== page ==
God was pleased and saw that it was good. It was at that point the snake entered the picture. The snake addressing the woman asked, “Did God put you in the beautiful place and then prohibit you from eating all this fruit?” Notice the overstatement and false characterization.
The woman replied, “Oh no. We can eat everything in the garden except this one tree. God said it is poisonous to us.”
The snake shook his head and said, “That old scoundrel. God is threatened by you. God knows that if you eat that fruit, you will be like God. You know God cannot stand that. You were created to feed God’s ego. Holding you down builds God up. If you know what is good for you, you will call God’s bluff. You will eat the fruit and take over this place.”
Carelessness Brought Devastating Results
That one conversation put creation into a whole different light. There was no indication that such suspicion had ever entered their minds. There was no evidence for such an attitude of mistrust. Nothing up to that point had God done to give the humans reason to believe the snake’s accusations. So, without checking things out or going to the source trying to get the truth of the situation, the first humans bought into that unfounded suspicion. For no good reason, they embraced the rumor and began to act as if it contained the truth about God. Such carelessness brought about devastating results.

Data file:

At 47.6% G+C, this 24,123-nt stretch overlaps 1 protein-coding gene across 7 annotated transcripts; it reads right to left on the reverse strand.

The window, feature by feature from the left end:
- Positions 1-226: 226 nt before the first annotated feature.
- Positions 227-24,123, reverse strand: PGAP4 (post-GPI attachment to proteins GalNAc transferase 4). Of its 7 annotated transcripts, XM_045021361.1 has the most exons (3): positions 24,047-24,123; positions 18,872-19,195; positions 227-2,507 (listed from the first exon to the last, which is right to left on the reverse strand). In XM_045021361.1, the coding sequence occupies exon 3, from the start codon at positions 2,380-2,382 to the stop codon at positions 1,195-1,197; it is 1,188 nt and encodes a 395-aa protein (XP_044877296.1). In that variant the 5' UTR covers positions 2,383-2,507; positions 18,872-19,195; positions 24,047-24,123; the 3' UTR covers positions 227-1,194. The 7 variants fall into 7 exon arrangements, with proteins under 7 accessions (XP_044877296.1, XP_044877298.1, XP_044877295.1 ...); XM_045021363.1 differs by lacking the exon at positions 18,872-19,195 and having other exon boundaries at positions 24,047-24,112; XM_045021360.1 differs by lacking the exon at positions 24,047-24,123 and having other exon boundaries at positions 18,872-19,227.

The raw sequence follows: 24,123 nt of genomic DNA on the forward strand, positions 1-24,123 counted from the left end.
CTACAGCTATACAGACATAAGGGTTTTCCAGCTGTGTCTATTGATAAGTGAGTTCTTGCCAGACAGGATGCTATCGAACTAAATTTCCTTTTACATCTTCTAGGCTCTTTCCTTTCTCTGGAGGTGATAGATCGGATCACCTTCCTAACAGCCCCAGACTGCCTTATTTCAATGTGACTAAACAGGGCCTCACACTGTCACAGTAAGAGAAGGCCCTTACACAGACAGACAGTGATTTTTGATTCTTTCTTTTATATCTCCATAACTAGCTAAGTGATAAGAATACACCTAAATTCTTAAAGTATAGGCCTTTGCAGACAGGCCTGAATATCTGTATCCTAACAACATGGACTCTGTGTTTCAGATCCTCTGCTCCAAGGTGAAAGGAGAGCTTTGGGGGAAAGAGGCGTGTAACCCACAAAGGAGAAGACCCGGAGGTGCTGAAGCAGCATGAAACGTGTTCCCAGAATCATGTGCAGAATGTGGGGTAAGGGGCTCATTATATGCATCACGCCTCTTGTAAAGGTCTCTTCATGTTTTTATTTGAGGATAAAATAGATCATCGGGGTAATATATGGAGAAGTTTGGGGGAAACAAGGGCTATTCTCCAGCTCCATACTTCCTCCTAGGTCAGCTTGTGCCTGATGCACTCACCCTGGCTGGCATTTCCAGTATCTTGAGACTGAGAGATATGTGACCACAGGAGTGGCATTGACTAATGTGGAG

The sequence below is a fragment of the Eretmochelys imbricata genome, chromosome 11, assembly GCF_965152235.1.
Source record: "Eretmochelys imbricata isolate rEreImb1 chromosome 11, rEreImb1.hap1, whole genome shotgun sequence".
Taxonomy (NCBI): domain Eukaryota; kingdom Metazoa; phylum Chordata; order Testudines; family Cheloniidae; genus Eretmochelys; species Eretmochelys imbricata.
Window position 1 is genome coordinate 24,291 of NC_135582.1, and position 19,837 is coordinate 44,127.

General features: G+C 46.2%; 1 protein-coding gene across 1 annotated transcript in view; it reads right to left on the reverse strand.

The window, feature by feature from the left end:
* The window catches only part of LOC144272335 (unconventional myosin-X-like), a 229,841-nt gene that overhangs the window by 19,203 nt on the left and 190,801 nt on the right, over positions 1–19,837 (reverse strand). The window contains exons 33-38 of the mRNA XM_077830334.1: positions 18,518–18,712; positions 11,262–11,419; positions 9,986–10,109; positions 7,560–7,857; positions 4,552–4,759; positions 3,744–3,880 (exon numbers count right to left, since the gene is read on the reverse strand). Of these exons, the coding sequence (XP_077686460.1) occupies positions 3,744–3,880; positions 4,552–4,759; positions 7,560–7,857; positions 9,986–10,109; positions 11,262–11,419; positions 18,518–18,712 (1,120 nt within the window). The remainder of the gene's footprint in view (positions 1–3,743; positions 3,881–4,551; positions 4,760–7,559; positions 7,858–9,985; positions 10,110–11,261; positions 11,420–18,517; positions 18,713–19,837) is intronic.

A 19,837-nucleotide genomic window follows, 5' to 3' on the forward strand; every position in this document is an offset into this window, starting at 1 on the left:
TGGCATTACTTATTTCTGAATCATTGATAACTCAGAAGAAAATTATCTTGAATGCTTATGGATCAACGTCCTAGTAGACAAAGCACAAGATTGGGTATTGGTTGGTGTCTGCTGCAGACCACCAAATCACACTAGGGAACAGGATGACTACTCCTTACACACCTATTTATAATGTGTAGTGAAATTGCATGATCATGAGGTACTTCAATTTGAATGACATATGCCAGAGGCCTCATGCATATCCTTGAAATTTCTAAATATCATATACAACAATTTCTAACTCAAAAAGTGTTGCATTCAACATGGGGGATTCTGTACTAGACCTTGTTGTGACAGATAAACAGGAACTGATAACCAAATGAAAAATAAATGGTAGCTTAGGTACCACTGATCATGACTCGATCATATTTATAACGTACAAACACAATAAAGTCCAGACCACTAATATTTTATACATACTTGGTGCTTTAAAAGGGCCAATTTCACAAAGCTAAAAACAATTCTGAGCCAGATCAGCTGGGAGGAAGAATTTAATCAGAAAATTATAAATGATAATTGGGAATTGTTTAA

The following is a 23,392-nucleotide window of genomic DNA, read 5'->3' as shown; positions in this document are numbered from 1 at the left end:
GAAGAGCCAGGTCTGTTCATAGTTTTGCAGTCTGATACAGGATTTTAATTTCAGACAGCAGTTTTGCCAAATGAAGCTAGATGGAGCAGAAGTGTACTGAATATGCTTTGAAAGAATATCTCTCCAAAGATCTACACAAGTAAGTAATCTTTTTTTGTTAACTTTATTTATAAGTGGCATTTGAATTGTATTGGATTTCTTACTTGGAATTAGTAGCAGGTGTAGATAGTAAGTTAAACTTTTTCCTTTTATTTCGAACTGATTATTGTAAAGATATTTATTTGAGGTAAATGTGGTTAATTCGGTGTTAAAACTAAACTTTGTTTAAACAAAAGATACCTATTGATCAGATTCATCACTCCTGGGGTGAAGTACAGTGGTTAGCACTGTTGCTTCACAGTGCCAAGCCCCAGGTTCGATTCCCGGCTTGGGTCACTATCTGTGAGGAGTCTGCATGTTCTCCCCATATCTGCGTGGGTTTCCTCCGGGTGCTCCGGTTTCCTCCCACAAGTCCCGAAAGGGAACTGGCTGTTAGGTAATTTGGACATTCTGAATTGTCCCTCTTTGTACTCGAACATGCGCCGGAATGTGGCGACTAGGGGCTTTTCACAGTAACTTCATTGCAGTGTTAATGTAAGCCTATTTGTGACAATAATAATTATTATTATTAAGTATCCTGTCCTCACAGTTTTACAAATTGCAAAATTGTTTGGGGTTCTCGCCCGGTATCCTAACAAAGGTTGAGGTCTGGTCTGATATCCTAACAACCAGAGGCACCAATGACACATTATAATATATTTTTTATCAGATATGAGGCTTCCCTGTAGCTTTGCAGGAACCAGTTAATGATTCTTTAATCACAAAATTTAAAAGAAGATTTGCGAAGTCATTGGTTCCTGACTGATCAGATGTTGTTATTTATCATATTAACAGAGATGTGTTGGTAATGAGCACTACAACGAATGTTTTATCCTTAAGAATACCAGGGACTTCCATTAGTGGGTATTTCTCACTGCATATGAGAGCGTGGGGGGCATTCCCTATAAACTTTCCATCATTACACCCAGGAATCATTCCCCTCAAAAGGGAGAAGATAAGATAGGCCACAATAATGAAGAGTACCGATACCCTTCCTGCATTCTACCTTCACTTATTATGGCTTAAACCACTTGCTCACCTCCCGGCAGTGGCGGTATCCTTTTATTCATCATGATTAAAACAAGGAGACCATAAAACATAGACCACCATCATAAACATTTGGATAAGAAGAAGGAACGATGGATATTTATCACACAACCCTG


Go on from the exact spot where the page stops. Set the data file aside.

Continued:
That is the point of this story. Our forebears took the word of a snake over the word of God the creator when it came to interpreting life. Because of their carelessness, the world became a conspiracy rather than a creation of joy. God became a foe rather than a caring parent of love. This is the story that explains why we humans continue to take life apart and try to put it back together in ways that do not work.
Culture of Distrust
The first humans drank the poison and got sick. That is how God got a bad reputation. It is based upon a flimsy accusation along with some sloppy careless assumption work. We humans, to this day, continue to build our assumptions in the same way. We have created a culture of distrust.
I confess that my earliest impressions of God were negative. I thought if I became a Christian, I would be giving up all the fun things in life. In my earliest impressions of God, I was convinced that if I did not live a certain way, God would send me to hell. The result was that I attempted to change my behavior, but my heart remained unchanged. Deep within, God suffered from bad press. I developed a culture of distrust in my heart.
So, how has God responded to our careless attitudes and distrust? Did God blow up in rage? Did God become defensive or strike back? Was God revengeful? No. The single most creative thing God could have done is heard in the words of Paul to the Romans, “God did not spare his own son but gave him us for us all,” It is while we are yet sinners, missing the point of God’s love and joy for us, that Christ died for us. It is in the midst of distrust that God’s love comes to us with its greatest force.
Reshaping Assumptions and Attitudes through Jesus
My assumptions were reshaped, and my attitude changed when I encountered God in and through Jesus. John Killinger said, “Jesus is God’s way of getting rid of a bad reputation.” In Jesus, I began to see and understand God’s love for us and God’s joy in sharing creation with us. It was over and against this confusion and suspicion, that God sent Jesus so we could see what God looked like in history and understand what God looks like every day.